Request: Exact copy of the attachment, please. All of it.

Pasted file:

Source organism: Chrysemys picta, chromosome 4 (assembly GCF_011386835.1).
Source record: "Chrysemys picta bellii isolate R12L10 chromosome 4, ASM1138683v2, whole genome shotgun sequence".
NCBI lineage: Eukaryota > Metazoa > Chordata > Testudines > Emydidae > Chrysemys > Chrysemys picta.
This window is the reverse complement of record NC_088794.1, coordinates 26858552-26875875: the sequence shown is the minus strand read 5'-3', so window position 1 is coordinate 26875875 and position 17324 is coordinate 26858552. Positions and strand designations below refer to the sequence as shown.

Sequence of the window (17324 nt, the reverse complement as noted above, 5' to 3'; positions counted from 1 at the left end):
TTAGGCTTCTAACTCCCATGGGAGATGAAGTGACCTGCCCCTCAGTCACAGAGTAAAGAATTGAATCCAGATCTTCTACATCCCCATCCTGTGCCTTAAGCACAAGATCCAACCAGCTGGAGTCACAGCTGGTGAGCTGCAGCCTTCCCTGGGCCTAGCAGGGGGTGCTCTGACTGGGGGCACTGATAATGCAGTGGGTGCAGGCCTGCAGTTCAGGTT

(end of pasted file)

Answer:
Source organism: Chrysemys picta, chromosome 4 (assembly GCF_011386835.1).
Source record: "Chrysemys picta bellii isolate R12L10 chromosome 4, ASM1138683v2, whole genome shotgun sequence".
NCBI lineage: Eukaryota > Metazoa > Chordata > Testudines > Emydidae > Chrysemys > Chrysemys picta.
This window is the reverse complement of record NC_088794.1, coordinates 26858552-26875875: the sequence shown is the minus strand read 5'-3', so window position 1 is coordinate 26875875 and position 17324 is coordinate 26858552. Positions and strand designations below refer to the sequence as shown.

Sequence of the window (17324 nt, the reverse complement as noted above, 5' to 3'; positions counted from 1 at the left end):
TTAGGCTTCTAACTCCCATGGGAGATGAAGTGACCTGCCCCTCAGTCACAGAGTAAAGAATTGAATCCAGATCTTCTACATCCCCATCCTGTGCCTTAAGCACAAGATCCAACCAGCTGGAGTCACAGCTGGTGAGCTGCAGCCTTCCCTGGGCCTAGCAGGGGGTGCTCTGACTGGGGGCACTGATAATGCAGTGGGTGCAGGCCTGCAGTTCAGGTT